3 credits, Letter graded (A, A-, B+, etc.)

EST 553: Nuclear Security

The course will familiarize students with the fundamentals of nuclear physics, radiation, mining, weapons and fuel cycle, other than producing electricity, as it pertains to nuclear power plants. Topics include nuclear detection, devices to safeguard nuclear materials from terrorist threats, needed physical protection for safe handling and its relevance to Homeland Security. The course combines lectures with hands-on experience at the newly installed nuclear detection facility located at the nearby United States Department of Energy's Brookhaven National Laboratory. Prerequisite: Undergraduate equivalent physics and chemistry.

Fall, Spring, 4 credits, Letter graded (A, A-, B+, etc.)

EST 554: Chemical & Biological Weapons: Safeguards and Security

This course deals with the fundamentals of chemistry and biochemistry related to chemical weapons (CW) and biological weapons (BW) that could be used by terrorists. Topics include CW and BW history, production, control, detection, identification, and emergency response measures to deal with intended or unintended release and escape, and security measures to protect and control stockpiles. Prerequisite: Undergraduate equivalent chemistry, biochemistry, and microbiology.

Fall, Spring, 4 credits, Letter graded (A, A-, B+, etc.)

EST 555: Preventing Weapons Proliferation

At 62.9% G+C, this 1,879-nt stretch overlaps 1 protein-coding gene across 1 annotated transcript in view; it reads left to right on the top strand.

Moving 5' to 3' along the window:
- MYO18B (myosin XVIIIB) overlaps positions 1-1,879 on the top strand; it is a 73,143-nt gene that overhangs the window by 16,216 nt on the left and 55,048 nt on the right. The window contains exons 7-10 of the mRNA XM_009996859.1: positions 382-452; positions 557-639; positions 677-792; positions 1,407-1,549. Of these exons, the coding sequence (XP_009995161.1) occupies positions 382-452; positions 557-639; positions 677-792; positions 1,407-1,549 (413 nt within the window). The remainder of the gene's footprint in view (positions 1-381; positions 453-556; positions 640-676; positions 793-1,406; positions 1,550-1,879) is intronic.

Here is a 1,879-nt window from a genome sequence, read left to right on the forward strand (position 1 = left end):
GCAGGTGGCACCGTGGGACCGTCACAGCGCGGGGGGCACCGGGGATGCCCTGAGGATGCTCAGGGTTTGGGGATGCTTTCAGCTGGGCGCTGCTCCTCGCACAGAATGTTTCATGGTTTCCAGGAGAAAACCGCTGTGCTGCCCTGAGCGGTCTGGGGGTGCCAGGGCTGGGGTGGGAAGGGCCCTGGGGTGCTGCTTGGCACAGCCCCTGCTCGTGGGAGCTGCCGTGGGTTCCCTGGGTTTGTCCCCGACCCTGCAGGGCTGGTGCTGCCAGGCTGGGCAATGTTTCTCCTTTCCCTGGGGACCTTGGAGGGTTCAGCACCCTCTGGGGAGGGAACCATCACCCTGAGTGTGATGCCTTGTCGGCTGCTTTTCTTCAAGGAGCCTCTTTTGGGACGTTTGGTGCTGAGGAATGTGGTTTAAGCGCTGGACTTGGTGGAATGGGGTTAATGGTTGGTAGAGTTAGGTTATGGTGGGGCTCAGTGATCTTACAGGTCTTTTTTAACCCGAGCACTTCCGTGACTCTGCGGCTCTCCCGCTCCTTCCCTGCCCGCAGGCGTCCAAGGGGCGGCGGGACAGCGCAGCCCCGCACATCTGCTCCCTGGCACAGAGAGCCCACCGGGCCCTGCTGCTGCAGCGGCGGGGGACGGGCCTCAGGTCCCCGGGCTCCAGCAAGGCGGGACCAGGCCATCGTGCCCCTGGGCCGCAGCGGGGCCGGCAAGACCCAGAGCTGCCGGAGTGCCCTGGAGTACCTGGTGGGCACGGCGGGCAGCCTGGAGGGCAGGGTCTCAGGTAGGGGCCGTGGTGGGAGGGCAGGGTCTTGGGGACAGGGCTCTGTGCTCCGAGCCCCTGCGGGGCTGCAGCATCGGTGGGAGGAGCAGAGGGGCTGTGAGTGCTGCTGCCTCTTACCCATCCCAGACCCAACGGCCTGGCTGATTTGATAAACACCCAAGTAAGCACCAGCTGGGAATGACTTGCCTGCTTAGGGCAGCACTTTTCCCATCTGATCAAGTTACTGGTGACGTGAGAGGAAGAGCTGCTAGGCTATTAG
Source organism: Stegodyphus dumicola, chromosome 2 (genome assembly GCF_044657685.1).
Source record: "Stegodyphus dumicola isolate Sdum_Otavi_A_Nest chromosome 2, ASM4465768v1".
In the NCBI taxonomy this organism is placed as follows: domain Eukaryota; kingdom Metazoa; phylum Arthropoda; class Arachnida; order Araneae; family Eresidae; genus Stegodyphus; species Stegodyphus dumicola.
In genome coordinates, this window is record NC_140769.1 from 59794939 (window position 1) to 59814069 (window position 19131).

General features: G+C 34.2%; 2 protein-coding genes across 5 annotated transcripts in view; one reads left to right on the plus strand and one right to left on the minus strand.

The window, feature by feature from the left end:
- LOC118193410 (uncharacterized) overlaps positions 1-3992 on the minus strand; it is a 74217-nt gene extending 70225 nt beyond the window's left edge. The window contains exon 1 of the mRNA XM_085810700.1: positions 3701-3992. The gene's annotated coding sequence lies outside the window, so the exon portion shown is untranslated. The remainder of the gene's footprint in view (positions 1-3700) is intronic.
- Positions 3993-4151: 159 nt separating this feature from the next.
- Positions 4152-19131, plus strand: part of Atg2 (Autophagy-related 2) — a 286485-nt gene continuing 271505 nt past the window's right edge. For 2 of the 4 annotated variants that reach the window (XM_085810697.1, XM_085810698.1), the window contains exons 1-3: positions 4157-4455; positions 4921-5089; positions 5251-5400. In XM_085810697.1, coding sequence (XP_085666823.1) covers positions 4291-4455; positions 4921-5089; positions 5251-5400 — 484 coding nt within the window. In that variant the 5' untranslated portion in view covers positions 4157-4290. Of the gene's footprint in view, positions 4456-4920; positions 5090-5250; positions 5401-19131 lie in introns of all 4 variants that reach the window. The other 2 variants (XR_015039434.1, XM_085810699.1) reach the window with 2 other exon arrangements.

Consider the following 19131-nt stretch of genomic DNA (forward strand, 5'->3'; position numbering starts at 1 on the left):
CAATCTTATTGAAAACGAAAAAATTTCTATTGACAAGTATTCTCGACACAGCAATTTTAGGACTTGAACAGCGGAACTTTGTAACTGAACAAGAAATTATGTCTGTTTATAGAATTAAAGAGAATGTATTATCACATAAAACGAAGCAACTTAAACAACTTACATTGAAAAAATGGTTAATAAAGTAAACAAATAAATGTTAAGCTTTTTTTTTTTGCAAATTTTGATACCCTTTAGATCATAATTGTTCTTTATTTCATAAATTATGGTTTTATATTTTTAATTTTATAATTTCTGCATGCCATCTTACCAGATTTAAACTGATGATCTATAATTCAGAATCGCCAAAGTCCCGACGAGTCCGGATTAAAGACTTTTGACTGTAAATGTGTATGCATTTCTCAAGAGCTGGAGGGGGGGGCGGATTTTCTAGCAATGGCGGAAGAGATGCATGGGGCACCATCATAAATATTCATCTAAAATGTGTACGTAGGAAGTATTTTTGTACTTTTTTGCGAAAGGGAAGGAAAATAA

The student will learn: what some of the key international tools to stem weapons proliferation are, how they have developed over the last 50 years, and how they work; the kinds of technologies used to develop nuclear, chemical, or biological weapons & missile delivery systems; and the complexities & methods of controlling these technologies. The student will also learn about the use of UN Security Council sanctions, and about multilateral [e.g., EU, ECOWAS) and national sanctions; and about how interdicting illicit transfers does or does not work. The course will emphasize how technology, international law, and international and domestic politics all play important roles in the evolution, current practice, and effectiveness of the international nonproliferation regime.

3 credits, Letter graded (A, A-, B+, etc.)

EST 556: Nuclear Nonproliferation & International Safeguards

The student will learn the history of the nuclear nonproliferation regime since 1946, with emphasis on the evolution of concepts & practice. The student will also learn the variety and complexity of motivations for governments to seek nuclear weapons, and in many cases, to foreswear nuclear weapons. The course will emphasize how nuclear energy technologies, verification technologies, international legal practice, and politics all play important roles in the evolution, current practice, and effectiveness of the international nuclear nonproliferation regime.

3 credits, Letter graded (A, A-, B+, etc.)

EST 557: Nuclear Energy-the nuclear fuel cycle & technologies